Originally posted on the Bruggen Blog Over the past couple of days, I have had multiple occasions where I had to explain a graph model to an audience. Often times I would end up drawing stuff on paper/whiteboard (still my favourite, tbh), sometimes I would revert back Arrows, but more and more I am in a situation where I need to explain the model of an **existing Neo4j database**. So what then? Well, that’s when I pull out a old hidden gem, as explained and handed to me by Michael, of course. He explained it very well on this graphgist, but let me try to take you through it.

Starting from a standard query

Every Neo4j instance that has the Neo4j browser (so since version 2.0), has had the following query shipped with it under the “favourites”: what is related, and how.
 // What is related, and how  
 MATCH (a)-[r]->(b)  
 WHERE labels(a) <> [] AND labels(b) <> []  
 RETURN DISTINCT head(labels(a)) AS This, type(r) as To, head(labels(b)) AS That  
 LIMIT 10  
Essentially what this does is
    • look at all the (a)-[r]->(b) patterns
    • ensure that the nodes have a label
    • and then take the labels of (a) and the labels of (b), and the type of [r]
that gives you a simple table that explains the model of the database:
 
 
But what if I want to do what I said before – and really show the model, graph-ically? Well, as explained in Michael’s gist, you can tweak the query above to do that.
 

Tweaking the query to generate the META-graph

Here’s what you do to the query:
 
 // generate the META-graph  
 MATCH (a)-[r]->(b)  
 WITH labels(a) AS a_labels,type(r) AS rel_type,labels(b) AS b_labels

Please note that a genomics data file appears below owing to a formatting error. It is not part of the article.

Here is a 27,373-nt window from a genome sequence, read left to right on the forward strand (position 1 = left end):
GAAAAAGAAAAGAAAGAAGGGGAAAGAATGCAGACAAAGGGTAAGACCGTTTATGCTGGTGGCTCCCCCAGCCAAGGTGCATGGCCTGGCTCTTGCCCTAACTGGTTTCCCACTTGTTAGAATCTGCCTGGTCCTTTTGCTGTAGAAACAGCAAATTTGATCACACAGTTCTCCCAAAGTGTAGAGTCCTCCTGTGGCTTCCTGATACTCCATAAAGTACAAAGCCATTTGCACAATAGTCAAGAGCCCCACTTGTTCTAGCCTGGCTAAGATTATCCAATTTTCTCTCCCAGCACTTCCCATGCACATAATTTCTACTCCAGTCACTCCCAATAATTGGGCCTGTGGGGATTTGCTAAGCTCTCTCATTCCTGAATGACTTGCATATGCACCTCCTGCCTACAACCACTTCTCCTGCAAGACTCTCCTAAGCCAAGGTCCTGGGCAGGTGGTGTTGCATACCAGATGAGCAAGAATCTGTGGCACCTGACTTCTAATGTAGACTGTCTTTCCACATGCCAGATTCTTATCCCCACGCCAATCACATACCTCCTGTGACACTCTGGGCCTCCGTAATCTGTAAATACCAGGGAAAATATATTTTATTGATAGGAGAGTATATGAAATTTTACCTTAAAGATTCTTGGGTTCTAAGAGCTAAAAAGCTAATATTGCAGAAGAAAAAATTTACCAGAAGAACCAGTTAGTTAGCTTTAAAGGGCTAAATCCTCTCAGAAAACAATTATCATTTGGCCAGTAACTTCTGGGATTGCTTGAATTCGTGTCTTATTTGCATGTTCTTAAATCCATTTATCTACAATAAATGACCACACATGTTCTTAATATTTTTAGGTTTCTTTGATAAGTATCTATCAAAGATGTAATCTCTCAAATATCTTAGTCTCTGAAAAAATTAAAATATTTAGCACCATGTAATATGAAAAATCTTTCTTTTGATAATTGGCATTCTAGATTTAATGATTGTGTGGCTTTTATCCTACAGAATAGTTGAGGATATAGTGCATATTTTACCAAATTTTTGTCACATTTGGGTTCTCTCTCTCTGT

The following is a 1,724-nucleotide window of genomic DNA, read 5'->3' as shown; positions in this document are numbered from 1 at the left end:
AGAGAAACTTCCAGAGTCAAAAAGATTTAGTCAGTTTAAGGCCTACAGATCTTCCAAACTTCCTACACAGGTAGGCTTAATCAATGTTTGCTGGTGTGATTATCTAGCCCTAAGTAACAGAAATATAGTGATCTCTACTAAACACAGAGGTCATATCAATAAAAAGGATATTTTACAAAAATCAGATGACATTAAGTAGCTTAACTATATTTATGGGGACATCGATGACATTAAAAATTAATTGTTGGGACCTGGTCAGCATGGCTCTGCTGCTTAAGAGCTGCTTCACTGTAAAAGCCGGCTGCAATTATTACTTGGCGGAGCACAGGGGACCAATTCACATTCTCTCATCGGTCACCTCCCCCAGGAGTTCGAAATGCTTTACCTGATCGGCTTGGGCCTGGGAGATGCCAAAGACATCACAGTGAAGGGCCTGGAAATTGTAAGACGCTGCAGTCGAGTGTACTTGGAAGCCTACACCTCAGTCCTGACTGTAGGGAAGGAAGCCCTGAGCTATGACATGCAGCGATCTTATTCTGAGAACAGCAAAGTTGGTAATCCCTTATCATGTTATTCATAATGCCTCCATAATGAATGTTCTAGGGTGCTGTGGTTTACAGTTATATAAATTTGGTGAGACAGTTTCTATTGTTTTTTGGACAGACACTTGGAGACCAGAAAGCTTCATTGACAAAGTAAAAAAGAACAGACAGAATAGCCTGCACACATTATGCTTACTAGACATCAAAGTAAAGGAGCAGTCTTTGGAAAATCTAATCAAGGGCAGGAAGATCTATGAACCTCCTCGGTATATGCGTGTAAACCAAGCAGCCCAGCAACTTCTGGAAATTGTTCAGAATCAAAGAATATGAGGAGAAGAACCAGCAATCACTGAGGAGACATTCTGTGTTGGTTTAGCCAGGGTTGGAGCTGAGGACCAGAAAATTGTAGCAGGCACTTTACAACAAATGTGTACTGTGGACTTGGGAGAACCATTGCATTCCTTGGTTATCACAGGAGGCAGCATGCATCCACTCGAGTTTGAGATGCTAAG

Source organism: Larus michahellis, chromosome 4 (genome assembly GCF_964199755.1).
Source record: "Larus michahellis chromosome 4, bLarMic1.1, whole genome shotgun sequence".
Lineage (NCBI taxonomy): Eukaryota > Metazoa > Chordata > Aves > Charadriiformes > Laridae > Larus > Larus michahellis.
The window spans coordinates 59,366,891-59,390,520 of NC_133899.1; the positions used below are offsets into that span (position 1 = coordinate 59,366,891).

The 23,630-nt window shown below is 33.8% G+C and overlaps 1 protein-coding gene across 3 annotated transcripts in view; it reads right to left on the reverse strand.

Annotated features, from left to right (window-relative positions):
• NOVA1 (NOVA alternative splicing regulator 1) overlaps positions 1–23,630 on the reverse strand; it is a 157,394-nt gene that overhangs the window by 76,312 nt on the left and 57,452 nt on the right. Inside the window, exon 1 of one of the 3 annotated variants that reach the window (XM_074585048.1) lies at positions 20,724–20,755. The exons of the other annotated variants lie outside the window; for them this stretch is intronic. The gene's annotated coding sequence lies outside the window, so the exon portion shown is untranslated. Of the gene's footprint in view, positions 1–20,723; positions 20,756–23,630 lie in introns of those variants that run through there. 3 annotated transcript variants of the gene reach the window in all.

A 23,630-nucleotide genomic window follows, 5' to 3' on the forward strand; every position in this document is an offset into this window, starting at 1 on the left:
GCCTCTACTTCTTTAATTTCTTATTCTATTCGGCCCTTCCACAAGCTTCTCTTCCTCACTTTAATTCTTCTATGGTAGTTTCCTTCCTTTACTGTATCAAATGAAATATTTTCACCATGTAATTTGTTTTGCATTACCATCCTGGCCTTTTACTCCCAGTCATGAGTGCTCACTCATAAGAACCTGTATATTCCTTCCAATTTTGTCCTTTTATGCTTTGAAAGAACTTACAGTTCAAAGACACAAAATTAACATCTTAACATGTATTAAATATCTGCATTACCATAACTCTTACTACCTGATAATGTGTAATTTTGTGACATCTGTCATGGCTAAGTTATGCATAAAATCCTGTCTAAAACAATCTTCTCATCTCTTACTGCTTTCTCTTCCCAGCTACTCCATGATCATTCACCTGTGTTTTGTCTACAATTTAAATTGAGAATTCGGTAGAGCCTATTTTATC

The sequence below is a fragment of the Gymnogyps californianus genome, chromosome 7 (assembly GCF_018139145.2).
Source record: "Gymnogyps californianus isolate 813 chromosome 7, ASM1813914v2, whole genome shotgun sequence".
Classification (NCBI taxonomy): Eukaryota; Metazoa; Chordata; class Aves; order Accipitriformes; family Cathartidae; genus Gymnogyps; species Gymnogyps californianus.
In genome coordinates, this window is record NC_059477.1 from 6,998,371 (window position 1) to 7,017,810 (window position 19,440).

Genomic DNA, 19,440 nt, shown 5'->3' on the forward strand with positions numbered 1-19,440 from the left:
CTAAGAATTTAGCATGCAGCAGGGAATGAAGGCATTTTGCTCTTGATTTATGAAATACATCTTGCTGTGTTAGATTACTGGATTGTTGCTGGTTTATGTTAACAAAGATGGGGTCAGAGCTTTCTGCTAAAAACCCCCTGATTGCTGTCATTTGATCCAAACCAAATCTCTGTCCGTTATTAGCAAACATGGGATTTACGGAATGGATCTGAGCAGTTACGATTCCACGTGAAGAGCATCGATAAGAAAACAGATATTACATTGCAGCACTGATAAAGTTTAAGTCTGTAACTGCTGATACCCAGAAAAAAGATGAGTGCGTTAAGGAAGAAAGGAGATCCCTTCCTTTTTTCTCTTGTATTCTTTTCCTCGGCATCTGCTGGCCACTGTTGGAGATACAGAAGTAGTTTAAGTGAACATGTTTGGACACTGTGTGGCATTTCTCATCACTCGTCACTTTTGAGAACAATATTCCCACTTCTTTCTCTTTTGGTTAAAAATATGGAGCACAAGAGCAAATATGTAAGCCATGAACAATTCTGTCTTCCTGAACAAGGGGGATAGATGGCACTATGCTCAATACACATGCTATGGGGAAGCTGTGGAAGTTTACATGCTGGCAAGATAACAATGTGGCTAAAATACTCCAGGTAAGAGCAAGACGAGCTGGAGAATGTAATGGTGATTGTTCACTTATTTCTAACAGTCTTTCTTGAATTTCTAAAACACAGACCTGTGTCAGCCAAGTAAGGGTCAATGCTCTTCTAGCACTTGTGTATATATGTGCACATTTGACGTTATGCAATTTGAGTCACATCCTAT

UNWIND a_labels as l  
 UNWIND b_labels as l2  
 MERGE (a:Node:Meta {name:l})  
 MERGE (b:Node:Meta {name:l2})  
 MERGE (a)-[:OUTGOING]->(:Relationship:Meta {name:rel_type})-[:INCOMING]->(b)  
 RETURN distinct l as first_node, rel_type as connected_by, l2 as second_node  
 
Let’s take you through that too:
    • we look at the same (a)-[r]->(b) pattern as above
    • we collect all the labels of (a), types of [r] and labels of (b)
    • we unwind these into l and l2
    • and then start looping through these using MERGE: we create a node (a) for every new label l, a node (b) for every new label l2, and leave them alone if they already exist
    • and then we also create a node for every relationship between a and b. Note that this may take a bit of getting used to in reading the model: relationships are expressed as nodes, and connected to labels with an “outgoing” and “incoming” relationship.
Overall this yields a very readable model diagram: all the META-nodes have a label “Meta”, and that makes for easy visualisation. I my example below, the yellow nodes are “labels” and the blue nodes are “relationships”. Very readable, I believe.
 
 
To me, this is standard equipment for dealing with existing graph models/databases. Hope you like it, and that it is useful for you too. Massive kudos to Michael, of course – but that almost goes without saying. Cheers Rik
Want to learn more about graph databases? Click below to get your free copy of O’Reilly’s Graph Databases ebook and discover how to use graph technologies for your application today. Download My Ebook

 

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About the Author

Rik Van Bruggen , Regional VP & Neo4j Advocate

Rik Van Bruggen Image

Rik Van Bruggen brings 10 years experience in sales, specifically in web-based application development and security/identity management to his work at Neo Technology. Previously with Courion and Imprivata, Rik has managed sales and strived for customer success across Europe. Rik is a Belgian technology addict with a passion for sales, family, friends, music, travel, and of course, good food and even better, beer. Rik also runs the Graphistania podcast on graph databases.


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